In 2014, the MABC announced that it wants to increase the number of births by midwife in the province to 35 per cent by 2020. The idea is to have more access to maternity services in rural and northern communities, improve health outcomes for women and newborns and reduce health care costs.
Northern Health’s regional chief medical officer Dr. Jaco Fourie said the health authority is supportive of midwifery care, and conversations have been held between Puchala, the current general practitioner obstetrical group and a gynecologist on how the service would work here.
The midwife would then start the process of gaining privileges at the hospital through the health authority’s Medical Staff Bylaw, whose process includes obtaining relevant documentation from the province’s licensing and regulatory bodies. The BC College of Midwives (CMBC), he said, is currently working through concluding a process with the midwife before they can move forward.
Doris Chan, CMBC deputy registrar and director of finance, was unable to comment on a particular midwife’s situation due to privacy policies.
But when the process does conclude, Fourie said the accreditation process should move quickly. “The moment we get the green light, our paperwork is already done. I’ve already signed off on it in principle. If we get a green light from the College of Midwives then all we do is we provide this to our credentialing committee. From the time they’ve given the green light till she’s able to practice usually takes about 72 hours.”
If the Terrace midwife does obtain hospital credentials and opens a clinic, she’ll most likely need another midwife to work alongside her to rotate on-call responsibilities as a shared-team. Usually, midwives work in groups of two or three, according to MABC, but they may work as solo providers or in interdisciplinary teams as well.
Fourie said there are no current efforts on Northern Health’s end to recruit more midwives to Terrace, but if more midwives want to start their practices here, he said they are welcome to follow the same privileging process as any other new physician.
“If another midwife comes in the interim and wants to start working, there are no barriers other than there has to be a discussion with the existing care delivery group of what the service delivery model is going to look like,” Fourie said.
Across the north, the health authority is reviewing how midwifery can work in a more integrated model with maternity services, specifically by looking into how they can better support recruitment and streamline the process of bringing more midwives into the hospital setting.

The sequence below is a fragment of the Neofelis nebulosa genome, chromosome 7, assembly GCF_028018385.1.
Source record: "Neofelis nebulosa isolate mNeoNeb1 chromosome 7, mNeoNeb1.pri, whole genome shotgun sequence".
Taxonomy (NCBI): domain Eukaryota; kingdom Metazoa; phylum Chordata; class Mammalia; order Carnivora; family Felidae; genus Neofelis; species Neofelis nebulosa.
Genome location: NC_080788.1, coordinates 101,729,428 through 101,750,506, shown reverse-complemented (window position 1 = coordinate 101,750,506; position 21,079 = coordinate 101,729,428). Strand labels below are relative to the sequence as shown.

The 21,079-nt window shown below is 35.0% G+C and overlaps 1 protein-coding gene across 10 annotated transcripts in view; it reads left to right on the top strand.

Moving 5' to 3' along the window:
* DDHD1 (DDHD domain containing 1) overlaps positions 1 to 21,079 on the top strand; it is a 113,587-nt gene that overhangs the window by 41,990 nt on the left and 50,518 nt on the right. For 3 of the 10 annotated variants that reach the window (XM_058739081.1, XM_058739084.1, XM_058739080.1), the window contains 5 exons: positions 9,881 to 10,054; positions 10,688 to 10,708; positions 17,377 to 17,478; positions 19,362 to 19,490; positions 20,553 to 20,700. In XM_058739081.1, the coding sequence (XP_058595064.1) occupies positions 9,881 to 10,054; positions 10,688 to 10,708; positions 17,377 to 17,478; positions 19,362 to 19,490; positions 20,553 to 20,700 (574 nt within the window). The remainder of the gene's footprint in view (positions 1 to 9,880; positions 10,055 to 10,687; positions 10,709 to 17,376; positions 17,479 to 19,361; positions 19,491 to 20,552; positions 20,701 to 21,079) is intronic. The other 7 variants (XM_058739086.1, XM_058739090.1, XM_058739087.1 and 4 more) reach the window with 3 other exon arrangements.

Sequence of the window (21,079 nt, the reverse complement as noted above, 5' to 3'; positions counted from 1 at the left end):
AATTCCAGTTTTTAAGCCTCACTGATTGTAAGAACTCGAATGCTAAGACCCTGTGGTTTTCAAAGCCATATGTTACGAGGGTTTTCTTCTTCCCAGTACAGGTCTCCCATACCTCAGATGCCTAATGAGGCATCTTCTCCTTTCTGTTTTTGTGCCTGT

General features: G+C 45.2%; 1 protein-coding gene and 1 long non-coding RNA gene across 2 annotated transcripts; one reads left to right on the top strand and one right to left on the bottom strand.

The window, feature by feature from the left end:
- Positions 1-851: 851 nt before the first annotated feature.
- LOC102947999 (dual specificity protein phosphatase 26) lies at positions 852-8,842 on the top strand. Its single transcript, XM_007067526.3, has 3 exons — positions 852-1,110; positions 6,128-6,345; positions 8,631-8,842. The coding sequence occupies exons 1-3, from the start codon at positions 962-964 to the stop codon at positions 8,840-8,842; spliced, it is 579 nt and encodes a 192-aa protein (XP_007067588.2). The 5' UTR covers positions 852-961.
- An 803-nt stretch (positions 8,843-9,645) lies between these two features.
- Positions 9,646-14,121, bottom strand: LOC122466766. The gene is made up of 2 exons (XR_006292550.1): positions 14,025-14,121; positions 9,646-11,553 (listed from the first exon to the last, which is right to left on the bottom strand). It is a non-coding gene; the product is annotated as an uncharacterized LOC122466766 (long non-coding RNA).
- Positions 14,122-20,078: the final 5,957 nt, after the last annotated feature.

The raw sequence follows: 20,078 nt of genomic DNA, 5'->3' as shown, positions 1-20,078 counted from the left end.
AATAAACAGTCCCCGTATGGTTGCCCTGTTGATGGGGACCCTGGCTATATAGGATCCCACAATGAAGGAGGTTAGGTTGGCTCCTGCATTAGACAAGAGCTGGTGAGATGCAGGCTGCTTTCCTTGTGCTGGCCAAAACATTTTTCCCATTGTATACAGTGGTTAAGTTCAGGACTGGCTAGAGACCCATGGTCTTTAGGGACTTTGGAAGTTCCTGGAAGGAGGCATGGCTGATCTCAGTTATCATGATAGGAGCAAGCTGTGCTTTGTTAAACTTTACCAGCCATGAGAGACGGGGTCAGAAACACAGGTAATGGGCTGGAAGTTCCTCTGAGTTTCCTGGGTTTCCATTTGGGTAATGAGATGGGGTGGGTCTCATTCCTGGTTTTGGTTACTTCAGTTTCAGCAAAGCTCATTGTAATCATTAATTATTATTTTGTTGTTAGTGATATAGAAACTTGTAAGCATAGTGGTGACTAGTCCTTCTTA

Safer delivery for rural mothers
There is medical reasoning why some mothers should not travel for any reason close to their delivery date. According to a 2011 study published by University of British Columbia rural health researcher Dr. Jude Kornelsen and colleagues, infant mortality rates are three times higher for women who travel more than four hours to deliver. There was also a higher rate of preterm births and babies with low birth weights for women who drove more than two hours.
Regardless, according to a 2013 analysis published by the Canadian Institute for Health Information, 40 per cent of women living in rural Canada drive more than an hour to give birth, 17 per cent driving more than two hours.
If midwifery services are able to come to Terrace, an expectant mother in Prince Rupert said it would also give her the ability to choose how she wanted her care to look.
“I found out I was pregnant and started looking into my options and found out there really wasn’t any,” Ashley Hunt said over the phone.
Because it’s more important for her to stay close to home, she said she won’t be travelling to Hazelton for midwifery care and will deliver in hospital instead.
“I basically have no choice but to give birth in a hospital with the care of a nurse and a doctor,” she said. “There was no choice to have a homebirth or a midwife or a birth centre, none of those.”
A petition titled Support for Midwifery in Terrace, BC was created in July by local doula Andrea Eastman. It called for more support from Northern Health to bring midwifery services to the city. To date, it has received 661 signatures.
“It will happen,” Fourie said. “It’s beyond the ‘let’s talk about it’ stage, it’s about okay, there will be a review and that’s been already postulated, the person that will be responsible for this will be the medical lead of obstetrical services of Northern Health and Northern Health project managers,” said Fourie. “How to integrate, not should we integrate — how do we integrate midwifery into our practices?”
Jolicoeur agreed collaboration between midwives and other health professionals is key, and feels positive about conversations held so far about expanding services in northern B.C.
“A lot of our midwives have done that legwork themselves, but we certainly have been invited in and it’s been really positive,” she said. “I’m super optimistic about the expansion of midwifery services in Northern Health.”
While it’s unclear where the process now stands now, Fraychineaud said she plans to continue growing her family and hopes her next delivery can take place in her actual home in Terrace.
“We do plan on having a third child, and it would be nice to have that option… and not have to travel for it — which we will again if we need to.”